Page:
YMCA of Greater Erie

The health of our families take priority over everything else! The American Heart Association has deemed October as Healthy Lung Month, emphasizing the importance of taking care of your lungs and respiratory system all year long. It’s surprising to find out that our indoor air can be just as unsafe as the air we’re exposed to in the public and outdoors. Here’s a few ways to improve the health of your lungs through simple adjustments in your everyday routine.

Weekly Cleaning

Creating a chore chart allows everyone to be accountable in the home. After all, a clean home is a happy home. Assign household tasks for everyone to perform on a weekly basis as pollutants are always hiding in the air. Simple habits like dusting, vacuuming, sweeping, and wiping down furniture will positively impact the health of the home. People are more prone to experience breathing issues indoors during the winter months because windows are closed, heat gets trapped, and pollutants build up. This is especially true for adults and young children who suffer from asthma. Vacuuming carpets and cleaning up dust mites or pet dander can result in easier breathing and a healthier future.

Limit your DIY Projects

If you have lived in your house for a while, it’s natural to want to reinvent and refresh your home. Hiring a professional can become expensive and long-winded but may require the touch of an expert. One serious toxin that could be lurking in your home is asbestos. Knocking down walls or ripping up flooring tiles can disturb the fibrous mineral. Due to its microscopic size, asbestos can get trapped in the body’s organs. Asbestos has been proven to cause multiple lung issues such as lung cancer, asbestosis, and even the rarer cancer, mesothelioma, which affects the lungs in up to 90 percent of all diagnoses.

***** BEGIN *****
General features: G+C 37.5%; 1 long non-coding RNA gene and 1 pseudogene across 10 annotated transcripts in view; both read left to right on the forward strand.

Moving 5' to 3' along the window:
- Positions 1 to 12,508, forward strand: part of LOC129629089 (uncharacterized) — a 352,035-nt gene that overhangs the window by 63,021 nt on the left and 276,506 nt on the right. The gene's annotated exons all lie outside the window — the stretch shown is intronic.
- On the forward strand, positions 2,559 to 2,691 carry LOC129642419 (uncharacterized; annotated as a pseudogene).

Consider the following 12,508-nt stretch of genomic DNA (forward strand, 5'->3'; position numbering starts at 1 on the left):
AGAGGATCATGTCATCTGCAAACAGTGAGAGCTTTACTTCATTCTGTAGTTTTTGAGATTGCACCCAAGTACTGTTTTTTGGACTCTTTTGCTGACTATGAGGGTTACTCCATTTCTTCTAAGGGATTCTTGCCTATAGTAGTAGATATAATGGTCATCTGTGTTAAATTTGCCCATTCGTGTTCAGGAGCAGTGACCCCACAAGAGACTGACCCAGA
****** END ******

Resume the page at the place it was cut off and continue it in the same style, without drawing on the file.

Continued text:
Carbon Monoxide

Make sure your carbon monoxide (CO) detector is up and running properly. According to the CDC, roughly 400 people are killed each year from lung poisoning, and a staggering 25,000 people become sick from it. Due to this gas being odorless and tasteless, it’s very difficult to know when your family might be exposed to it. Anytime a material is burned, CO is emitted into the air putting you and your family at risk. Examples of this include your dryer machine, gas stoves and ovens, furnaces, boilers, water heaters, and any form of fire burning- i.e. fireplace, wood burning stove, pellet stove.


Radon is a very dangerous radioactive gas that forms in the ground. Radon moves up from the soil seeping into various cracks and holes in the foundation of the home. The colorless, odorless, and tasteless gas can be unknowingly present in the home at any time. Excluding cigarette smoking and secondhand contact with smoke, radon is the number one cause of lung cancer among Americans, nearing close to 21,000 deaths a year. Have your home tested or do it yourself by purchasing a kit as cheap as 20 dollars. If the radon levels in your home exceed four pCi/L, call a professional immediately.

Activities to Keep Your Lungs Healthy

When the season changes and the temperature drops it’s easy to fall into the couch potato habit. However, there’s a lot of fun alternatives to staying indoors while keeping your lungs active. Take the family to an open swim, try out new classes at your local YMCA, or even have a family bowling night.

Don’t let the cold scare you! 30 minutes of moderate exercise has many benefits for your lungs and your immune system. Taking initiative to care for your lungs now can have long lasting benefits for you and your family down the line.


Editors Note: Article contributed by Emily Walsh, Mesothelioma